• Hello Sarah! I answered most of these questions in previous articles, so take some time to read through them as you might find even more useful information.

      1. That’s what I heard as well. It doesn’t seem to hurt, so no reason not to drink these.
      2. At least 3 times per week – going to the gym for cardio (treadmill): 45 minutes of running, about 7 kilometers per session.
      3. Just plain home made mixes: extra virgin olive oil and apple cider vinegar. You can mix these in a glass with a bit of water and a teaspoon of mustard too – delicious!
      4. If the 170lbs are not your ideal weight, the only thing you need is to get calories deficit in your diet: either by reducing the amount of food/calories you eat, or by doing more exercise.

      Good luck with this!

  22. Hi, thanks for the article!

    I would like to share my story. I’m 23 yo male diagnosed with NAFLD this spring. I cut all sugar and trying to limit carbs intake. I don’t drink (and never did) alcohol so this is not a problem. My ALT/AST levels were 153/43 in April and now (August) they are 69/25. I drink coffee every morning and sometimes green tea. Unfortunately, I can’t go with Keto diet as my gallbladder sometimes acting up…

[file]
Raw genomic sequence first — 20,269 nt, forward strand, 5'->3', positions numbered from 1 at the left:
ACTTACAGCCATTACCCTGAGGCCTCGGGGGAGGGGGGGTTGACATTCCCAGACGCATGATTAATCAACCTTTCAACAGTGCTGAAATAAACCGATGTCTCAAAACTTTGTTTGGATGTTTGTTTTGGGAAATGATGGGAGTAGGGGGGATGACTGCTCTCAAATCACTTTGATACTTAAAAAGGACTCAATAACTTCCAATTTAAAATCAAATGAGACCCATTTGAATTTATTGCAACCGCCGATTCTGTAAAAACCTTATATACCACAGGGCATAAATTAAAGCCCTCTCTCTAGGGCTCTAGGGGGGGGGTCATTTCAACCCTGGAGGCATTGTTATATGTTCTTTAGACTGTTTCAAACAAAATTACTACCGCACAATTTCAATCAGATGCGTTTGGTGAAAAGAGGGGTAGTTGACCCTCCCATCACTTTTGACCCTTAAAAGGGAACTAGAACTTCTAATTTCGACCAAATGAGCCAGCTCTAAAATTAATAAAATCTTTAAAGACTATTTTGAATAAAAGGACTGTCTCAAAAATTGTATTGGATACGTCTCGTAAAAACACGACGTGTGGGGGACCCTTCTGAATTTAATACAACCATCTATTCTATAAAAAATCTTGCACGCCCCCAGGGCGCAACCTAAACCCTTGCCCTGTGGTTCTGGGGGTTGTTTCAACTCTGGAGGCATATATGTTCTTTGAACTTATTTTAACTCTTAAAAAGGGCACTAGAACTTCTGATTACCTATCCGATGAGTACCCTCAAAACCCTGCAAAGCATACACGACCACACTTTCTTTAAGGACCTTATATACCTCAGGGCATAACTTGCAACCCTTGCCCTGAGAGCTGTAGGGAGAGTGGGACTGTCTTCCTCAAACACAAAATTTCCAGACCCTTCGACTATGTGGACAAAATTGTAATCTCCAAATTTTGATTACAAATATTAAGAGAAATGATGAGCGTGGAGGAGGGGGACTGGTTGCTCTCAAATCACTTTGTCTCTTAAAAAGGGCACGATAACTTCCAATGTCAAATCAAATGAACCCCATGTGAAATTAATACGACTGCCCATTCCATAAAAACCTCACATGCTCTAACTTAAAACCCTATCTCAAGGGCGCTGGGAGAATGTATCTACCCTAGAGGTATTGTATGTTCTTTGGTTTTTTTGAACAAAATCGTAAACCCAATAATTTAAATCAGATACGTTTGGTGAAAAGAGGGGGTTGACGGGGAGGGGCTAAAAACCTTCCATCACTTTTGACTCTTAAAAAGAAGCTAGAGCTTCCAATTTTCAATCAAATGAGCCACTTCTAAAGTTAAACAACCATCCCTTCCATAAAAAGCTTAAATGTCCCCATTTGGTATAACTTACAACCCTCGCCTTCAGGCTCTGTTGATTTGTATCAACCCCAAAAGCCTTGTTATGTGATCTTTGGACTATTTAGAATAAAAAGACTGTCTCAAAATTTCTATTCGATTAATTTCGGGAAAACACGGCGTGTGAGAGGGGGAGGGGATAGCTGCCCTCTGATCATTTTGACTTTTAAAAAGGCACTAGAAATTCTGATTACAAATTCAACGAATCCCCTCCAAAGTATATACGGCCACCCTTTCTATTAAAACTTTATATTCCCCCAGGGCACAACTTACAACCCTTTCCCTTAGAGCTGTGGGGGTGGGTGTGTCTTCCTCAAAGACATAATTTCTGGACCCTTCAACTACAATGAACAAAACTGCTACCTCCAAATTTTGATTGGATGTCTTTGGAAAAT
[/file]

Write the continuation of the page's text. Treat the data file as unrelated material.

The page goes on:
I see some people say that they have pain in their right upper abdomen, I have it too, but this is caused by my gallbladder. So it may be a good idea to check it as well as you may have excessive bile in it or biliary dyskinesia.

    • Yes, definitely, good point. A visit to the doctor is mandatory when you get the symptoms. In my case, they also initially believed that it was the gallbladder that caused the problems – but it was not.

  23. Since corn is one veggie to stay away from, is cornstarch listed in some foods a no no as well? Thank you for all your great tips and taking the time answer everyone’s questions.

  24. Do you avoid all fats or just trans & saturated fats?

    I’ve been doing the calorie restriction, carb & sugar avoidance, etc… But I’ve only been avoiding trans and saturated fats while embracing mono & poly unsaturated fats (nuts, olive oil, fish).

    I’ve had very good success bringing my weight down 60 lbs in 5 months, and getting my triglycerides, ALT, & AST all in the normal levels. What I don’t know is if the MRI & Elastography will show actual improvement when it is done in 6 months.

    • I personally tried to avoid all types of fats, but your approach is really good and I see no reason for you to change it. Keep it up and I’m sure your next visit to the doctor will come with good news.